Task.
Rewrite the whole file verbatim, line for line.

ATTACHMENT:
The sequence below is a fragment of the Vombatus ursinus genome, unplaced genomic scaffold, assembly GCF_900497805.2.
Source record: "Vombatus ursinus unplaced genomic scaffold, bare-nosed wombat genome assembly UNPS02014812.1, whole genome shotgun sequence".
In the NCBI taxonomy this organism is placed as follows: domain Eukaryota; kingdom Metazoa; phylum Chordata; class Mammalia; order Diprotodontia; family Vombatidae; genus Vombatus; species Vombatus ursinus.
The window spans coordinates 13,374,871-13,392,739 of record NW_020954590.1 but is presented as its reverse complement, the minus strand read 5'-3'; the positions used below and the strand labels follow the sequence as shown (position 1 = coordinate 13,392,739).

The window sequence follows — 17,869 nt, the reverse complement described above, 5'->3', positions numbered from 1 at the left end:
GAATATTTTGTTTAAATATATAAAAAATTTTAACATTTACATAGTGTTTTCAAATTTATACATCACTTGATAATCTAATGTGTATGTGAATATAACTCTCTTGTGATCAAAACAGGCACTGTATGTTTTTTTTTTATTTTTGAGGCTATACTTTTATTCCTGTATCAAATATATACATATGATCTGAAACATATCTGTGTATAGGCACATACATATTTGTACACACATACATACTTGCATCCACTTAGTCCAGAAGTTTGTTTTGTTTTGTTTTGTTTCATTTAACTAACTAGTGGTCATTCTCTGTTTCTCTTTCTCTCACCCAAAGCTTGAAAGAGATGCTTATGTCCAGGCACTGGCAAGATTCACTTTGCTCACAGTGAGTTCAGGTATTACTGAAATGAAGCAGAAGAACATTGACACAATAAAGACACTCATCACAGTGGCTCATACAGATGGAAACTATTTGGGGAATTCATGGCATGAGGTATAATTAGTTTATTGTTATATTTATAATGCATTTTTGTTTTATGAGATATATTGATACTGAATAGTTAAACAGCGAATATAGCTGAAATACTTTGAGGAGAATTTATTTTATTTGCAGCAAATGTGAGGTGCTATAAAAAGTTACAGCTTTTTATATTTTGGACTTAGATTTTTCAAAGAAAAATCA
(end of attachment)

The sequence below is a fragment of the Vombatus ursinus genome, unplaced genomic scaffold, assembly GCF_900497805.2.
Source record: "Vombatus ursinus unplaced genomic scaffold, bare-nosed wombat genome assembly UNPS02014812.1, whole genome shotgun sequence".
In the NCBI taxonomy this organism is placed as follows: domain Eukaryota; kingdom Metazoa; phylum Chordata; class Mammalia; order Diprotodontia; family Vombatidae; genus Vombatus; species Vombatus ursinus.
The window spans coordinates 13,374,871-13,392,739 of record NW_020954590.1 but is presented as its reverse complement, the minus strand read 5'-3'; the positions used below and the strand labels follow the sequence as shown (position 1 = coordinate 13,392,739).

The window sequence follows — 17,869 nt, the reverse complement described above, 5'->3', positions numbered from 1 at the left end:
GAATATTTTGTTTAAATATATAAAAAATTTTAACATTTACATAGTGTTTTCAAATTTATACATCACTTGATAATCTAATGTGTATGTGAATATAACTCTCTTGTGATCAAAACAGGCACTGTATGTTTTTTTTTTATTTTTGAGGCTATACTTTTATTCCTGTATCAAATATATACATATGATCTGAAACATATCTGTGTATAGGCACATACATATTTGTACACACATACATACTTGCATCCACTTAGTCCAGAAGTTTGTTTTGTTTTGTTTTGTTTCATTTAACTAACTAGTGGTCATTCTCTGTTTCTCTTTCTCTCACCCAAAGCTTGAAAGAGATGCTTATGTCCAGGCACTGGCAAGATTCACTTTGCTCACAGTGAGTTCAGGTATTACTGAAATGAAGCAGAAGAACATTGACACAATAAAGACACTCATCACAGTGGCTCATACAGATGGAAACTATTTGGGGAATTCATGGCATGAGGTATAATTAGTTTATTGTTATATTTATAATGCATTTTTGTTTTATGAGATATATTGATACTGAATAGTTAAACAGCGAATATAGCTGAAATACTTTGAGGAGAATTTATTTTATTTGCAGCAAATGTGAGGTGCTATAAAAAGTTACAGCTTTTTATATTTTGGACTTAGATTTTTCAAAGAAAAATCA